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  • The Punitive City: Privatized Policing and Protection in Neoliberal Mexico by Markus-Michael Müller
  • Nicholas Jon Crane
The Punitive City: Privatized Policing and Protection in Neoliberal Mexico. Markus-Michael Müller. London: Zed Books, 2016. xi + 179 pp. References, index. £21.99 paper (ISBN 9781783606962); £21.99 Kindle (ISBN 9781783607006); £70.00 cloth (ISBN 9781783606979).

Markus-Michael Müller’s new book, The Punitive City, is a valuable analysis of an ongoing “punitive turn” in the neoliberal governance of Mexico City. Müller suggests that we can broadly characterize this punitive turn in urban governance as a war on impoverished people, who are, according to contemporary governmental logic, an impediment to urban economic development. Muller’s book comes on the heels of more than a decade of Mexicanist scholarship from multiple disciplinary perspectives (e.g., political theory, literary studies, geography, sociology, anthropology, and criminology) that problematizes the rhetoric of “democratic transition” in Mexico and situates the contradictions and tensions embodied in democratization in a transnational context. Müller himself has substantially contributed to this literature from a geographically informed sociological and criminological perspective (see, e.g., articles in Geopolitics, Latin American Perspectives, and Third World Quarterly). This new book offers fresh insights but also synthesizes Müller’s previous writing to reveal the punitive turn in the governance of Mexico City as the combined effect of “the urbanization of neoliberalism, the securitization of urban space, and the criminalization of poverty” (p. 40). In doing so, The Punitive City also offers a grounded argument for “desecuritizing” scholarly analysis and practical engagement with the instabilities wrought by neoliberal governance of urban society.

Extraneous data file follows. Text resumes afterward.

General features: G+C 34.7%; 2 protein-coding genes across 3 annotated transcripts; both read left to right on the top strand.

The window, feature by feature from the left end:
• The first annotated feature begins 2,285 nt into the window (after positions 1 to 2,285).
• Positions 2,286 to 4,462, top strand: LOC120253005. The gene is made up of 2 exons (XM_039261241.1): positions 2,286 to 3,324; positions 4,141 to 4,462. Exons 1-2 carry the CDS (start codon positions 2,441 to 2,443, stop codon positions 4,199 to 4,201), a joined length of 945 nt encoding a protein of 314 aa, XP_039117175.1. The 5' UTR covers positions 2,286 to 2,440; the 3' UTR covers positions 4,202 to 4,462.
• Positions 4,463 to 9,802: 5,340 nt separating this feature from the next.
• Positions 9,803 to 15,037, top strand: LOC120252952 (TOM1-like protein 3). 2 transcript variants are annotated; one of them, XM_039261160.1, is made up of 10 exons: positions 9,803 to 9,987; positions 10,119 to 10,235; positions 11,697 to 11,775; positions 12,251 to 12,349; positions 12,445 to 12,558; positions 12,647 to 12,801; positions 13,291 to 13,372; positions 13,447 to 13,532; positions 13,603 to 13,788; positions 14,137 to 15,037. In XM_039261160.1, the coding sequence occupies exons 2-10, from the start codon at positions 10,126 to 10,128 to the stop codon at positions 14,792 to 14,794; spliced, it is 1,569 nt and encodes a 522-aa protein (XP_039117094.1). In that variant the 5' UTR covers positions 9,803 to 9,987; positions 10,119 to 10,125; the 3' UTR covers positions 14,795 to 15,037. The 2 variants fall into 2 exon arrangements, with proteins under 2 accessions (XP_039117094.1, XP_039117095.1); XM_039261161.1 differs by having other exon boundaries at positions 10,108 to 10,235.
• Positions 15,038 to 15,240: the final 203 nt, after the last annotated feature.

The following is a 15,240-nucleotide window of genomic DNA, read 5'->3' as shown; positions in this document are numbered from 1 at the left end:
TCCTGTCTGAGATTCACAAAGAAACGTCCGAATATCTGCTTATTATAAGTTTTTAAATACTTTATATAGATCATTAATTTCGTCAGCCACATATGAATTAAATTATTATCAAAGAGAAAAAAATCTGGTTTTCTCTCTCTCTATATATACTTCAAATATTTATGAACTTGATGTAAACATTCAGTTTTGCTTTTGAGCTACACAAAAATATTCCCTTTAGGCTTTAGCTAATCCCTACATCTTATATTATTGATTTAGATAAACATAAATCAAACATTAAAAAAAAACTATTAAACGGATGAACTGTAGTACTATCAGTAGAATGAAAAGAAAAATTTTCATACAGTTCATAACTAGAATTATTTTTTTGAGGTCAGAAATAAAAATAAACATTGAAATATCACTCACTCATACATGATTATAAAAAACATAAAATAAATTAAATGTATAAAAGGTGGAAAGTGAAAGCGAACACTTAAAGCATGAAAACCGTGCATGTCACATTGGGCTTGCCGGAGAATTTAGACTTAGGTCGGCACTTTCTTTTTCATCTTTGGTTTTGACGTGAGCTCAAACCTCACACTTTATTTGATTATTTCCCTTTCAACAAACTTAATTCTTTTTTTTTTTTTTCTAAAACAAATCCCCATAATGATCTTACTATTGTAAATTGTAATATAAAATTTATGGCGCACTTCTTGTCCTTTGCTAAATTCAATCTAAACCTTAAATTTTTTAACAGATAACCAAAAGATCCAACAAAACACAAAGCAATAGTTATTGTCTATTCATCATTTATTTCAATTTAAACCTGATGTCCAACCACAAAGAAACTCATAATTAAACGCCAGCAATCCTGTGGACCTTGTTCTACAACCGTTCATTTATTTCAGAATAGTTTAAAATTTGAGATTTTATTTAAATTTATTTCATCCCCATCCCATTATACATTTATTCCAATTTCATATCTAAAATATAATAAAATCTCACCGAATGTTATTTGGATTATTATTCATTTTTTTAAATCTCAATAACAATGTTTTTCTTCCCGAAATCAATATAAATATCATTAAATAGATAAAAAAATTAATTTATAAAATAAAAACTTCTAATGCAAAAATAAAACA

Müller organizes his arguments into an introduction, five substantive chapters, and a conclusion. His introduction broadly traces continuities and discontinuities in the “dispersal of social control” through Mexico City (p. 2), as situated in the historical-geographical [End Page 177] context of democratization and neoliberalization in Latin America. Müller leans on sociologist Loïc Wacquant’s pathbreaking analysis of urban marginality and authoritarian neoliberal urban development, and on the constructivist concept of “securitization” from international relations theory. Adopting these conceptual signposts to describe how politicians and their constituents together securitize would be “vectors” of criminality and mobilize political support for “democratization” across the region, Müller argues that this securitization of democratizing societies deepens historical modes of social exclusion, and creates an ostensibly democratic order based upon punishment.

The subsequent five chapters provide concrete analysis of the process through which Mexico City specifically has emerged as a punitive city. The first focuses on institutional forms, juridical innovations, and the transnational context of neoliberal re-regulation through which the Party of the Democratic Revolution (PRD) presided over experimentation with punitive governance in the historic center of Mexico City and later promoted “quality of life” policing elsewhere in the Federal District. The next chapter shows how this PRD-led “rule through law” approach to producing and governing new categories of social-spatial disorder in Mexico City rests on a renovation of clientelist practices in the years after formal democratization of Mexico City politics in 1997, when Federal District residents were empowered to elect a local mayor. Chapter 3 remains interested in continuities of clientelist relations and their extension into the provision of security services through neighborhood-level intermediaries. Particularly notable, here, is that Müller provides an overdue geographically sensitive and concrete account of how policing models from the so-called “neoliberal heartland” are refashioned and contested in Latin American cities. Chapter 4 extends the previous chapter’s analysis of how non-elite and extra-institutional actors contribute to the punitive turn, and situates the case of Mexico City in a transnational context of expert knowledge transfer and the vernacularization of police science. Finally, Chapter 5 presents the diffusion of punitive governance through the practices of citizens and citizens’ associations that take responsibility for policing their neighbors amidst a “climate of fear” so that “us-versus-them” discourses observably materialize in the urban landscape.

The five substantive chapters are unfortunately of uneven quality in their depiction of punitive city formation. Müller typically provides densely descriptive, contextually sensitive, revealing vignettes and narratives in support of his claims...


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pp. 177-179
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